Americans’ discomfort interacting with those living with HIV increased vs. 2022 for interactions with hairstylists, teacher and co-worker. Professions where we have been separated from each other due to COVID. The South has higher discomfort levels in these areas than other regions of the country.
A majority of Americans believe a stigma around HIV still exists
This number has remained stable year over year.
More Americans believe that HIV mostly impacts LGBTQ people
More Americans believe that HIV mostly impacts LGBTQ people, which is stigmatizing because anyone can contract HIV, regardless of sexual orientation or gender identity. This illustrates the need for more awareness, education, and stories of people living with HIV thriving, and living long, healthy lives.
*This section has been updated to reflect differing interpretations about original phrasing in this report. Anyone can contract HIV, not just LGBTQ people. When HIV is viewed as a virus acquired only by LGBTQ people, it contributes to stigma and can harm HIV prevention, testing, and treatment.
Significant decreases year over year that everyone should be tested for HIV in their lifetime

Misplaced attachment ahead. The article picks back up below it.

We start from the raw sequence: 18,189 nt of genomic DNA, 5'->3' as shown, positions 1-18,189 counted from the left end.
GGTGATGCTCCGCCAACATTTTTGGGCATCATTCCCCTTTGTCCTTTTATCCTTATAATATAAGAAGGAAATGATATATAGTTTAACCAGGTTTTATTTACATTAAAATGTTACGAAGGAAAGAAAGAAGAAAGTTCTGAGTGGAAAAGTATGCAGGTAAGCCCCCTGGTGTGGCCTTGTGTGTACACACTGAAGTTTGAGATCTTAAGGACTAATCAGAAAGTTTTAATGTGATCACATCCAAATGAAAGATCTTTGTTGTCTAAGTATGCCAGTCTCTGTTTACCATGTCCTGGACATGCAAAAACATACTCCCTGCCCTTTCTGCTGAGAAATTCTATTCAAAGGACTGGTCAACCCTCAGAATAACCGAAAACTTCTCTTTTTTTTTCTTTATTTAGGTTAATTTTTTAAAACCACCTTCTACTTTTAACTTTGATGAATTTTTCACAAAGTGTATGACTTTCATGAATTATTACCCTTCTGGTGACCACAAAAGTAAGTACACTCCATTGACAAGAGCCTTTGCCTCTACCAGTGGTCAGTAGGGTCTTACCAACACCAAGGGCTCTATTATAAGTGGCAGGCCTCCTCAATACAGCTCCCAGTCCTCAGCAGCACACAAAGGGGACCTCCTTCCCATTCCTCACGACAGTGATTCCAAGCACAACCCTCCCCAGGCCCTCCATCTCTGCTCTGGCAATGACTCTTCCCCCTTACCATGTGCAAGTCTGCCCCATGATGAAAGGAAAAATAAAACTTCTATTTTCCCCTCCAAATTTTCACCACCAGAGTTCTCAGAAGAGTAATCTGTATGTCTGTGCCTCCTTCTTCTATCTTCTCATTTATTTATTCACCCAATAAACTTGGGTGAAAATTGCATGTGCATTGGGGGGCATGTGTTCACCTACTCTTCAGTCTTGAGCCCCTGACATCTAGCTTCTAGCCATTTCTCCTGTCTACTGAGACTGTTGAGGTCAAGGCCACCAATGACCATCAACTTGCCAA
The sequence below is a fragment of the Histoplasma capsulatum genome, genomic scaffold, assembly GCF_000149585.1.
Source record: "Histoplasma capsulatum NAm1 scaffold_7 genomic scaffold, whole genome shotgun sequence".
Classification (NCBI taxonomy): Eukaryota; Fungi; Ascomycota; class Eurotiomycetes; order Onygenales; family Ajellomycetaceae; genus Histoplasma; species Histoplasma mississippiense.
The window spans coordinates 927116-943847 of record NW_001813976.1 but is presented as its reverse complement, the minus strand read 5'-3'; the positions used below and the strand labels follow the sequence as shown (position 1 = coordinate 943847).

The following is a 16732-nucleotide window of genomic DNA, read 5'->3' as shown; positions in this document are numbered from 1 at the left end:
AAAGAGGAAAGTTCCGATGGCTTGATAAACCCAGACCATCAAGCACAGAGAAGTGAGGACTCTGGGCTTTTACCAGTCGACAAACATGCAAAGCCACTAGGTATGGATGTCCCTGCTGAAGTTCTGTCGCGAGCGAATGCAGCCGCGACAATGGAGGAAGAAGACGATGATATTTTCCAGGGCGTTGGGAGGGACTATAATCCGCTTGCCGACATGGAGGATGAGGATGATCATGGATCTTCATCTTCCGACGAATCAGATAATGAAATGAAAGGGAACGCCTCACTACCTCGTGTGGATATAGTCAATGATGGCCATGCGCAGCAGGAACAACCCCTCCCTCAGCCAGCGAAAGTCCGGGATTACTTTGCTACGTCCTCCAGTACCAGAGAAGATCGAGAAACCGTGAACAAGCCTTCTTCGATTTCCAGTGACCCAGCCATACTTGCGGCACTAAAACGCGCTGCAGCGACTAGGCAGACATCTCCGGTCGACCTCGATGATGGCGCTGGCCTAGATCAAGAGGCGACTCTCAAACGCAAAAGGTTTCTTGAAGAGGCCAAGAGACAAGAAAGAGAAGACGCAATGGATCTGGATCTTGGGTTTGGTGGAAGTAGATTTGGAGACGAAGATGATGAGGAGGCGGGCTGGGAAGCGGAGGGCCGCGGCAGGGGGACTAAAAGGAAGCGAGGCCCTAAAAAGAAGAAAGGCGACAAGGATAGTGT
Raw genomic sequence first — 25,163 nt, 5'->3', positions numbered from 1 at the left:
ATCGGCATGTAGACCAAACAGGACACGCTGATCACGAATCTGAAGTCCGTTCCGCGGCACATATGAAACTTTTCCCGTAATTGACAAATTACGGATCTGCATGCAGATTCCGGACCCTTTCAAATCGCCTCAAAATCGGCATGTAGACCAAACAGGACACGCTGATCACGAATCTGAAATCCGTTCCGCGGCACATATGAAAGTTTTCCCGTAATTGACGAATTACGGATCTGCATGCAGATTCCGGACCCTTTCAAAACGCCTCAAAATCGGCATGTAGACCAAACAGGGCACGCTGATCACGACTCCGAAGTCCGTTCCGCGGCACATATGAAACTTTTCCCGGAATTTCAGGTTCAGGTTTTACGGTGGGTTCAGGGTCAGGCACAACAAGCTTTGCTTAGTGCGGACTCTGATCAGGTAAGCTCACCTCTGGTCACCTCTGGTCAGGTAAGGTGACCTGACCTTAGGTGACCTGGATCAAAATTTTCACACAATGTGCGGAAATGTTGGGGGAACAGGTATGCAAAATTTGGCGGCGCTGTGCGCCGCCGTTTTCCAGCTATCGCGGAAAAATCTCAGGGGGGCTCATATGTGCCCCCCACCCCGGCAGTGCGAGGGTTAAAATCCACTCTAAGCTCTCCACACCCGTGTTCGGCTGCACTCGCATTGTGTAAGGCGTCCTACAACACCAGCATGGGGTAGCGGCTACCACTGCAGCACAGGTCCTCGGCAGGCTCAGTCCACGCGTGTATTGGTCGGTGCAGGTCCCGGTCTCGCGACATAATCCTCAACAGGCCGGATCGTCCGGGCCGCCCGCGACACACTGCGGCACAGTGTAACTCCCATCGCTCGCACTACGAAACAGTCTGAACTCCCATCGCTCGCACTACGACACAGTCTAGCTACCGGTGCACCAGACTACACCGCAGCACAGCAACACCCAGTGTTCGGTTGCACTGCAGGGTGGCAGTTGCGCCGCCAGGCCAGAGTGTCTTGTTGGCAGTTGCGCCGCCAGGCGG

According to the Centers for Disease Control and Prevention nearly 40% of new HIV infections are transmitted by people who don’t know they have the virus. GLAAD’s Invisible People report examined the impacts of COVID-19 on prevention, testing and treatment in the United States. In it, we detail how HIV testing rates were greatly reduced during the stay-at-home order period in 2020.
Annual wellness visits declined during COVID
Research showed delays and deferments of care during COVID, particularly among African Americans and people with chronic health conditions. As annual health screenings resume post-COVID, it’s possible Americans are prioritizing other screenings and testing as opposed to HIV testing. It’s important to keep the focus and awareness on testing as another important measure of prevention.
COVID-19 impact on HIV cure/treatment
Relatedly, regarding cure and treatment, our research shows more than 4 in 10 Americans believe COVID has stalled advancements.
U.S. HIV and STD Criminalization Laws 2022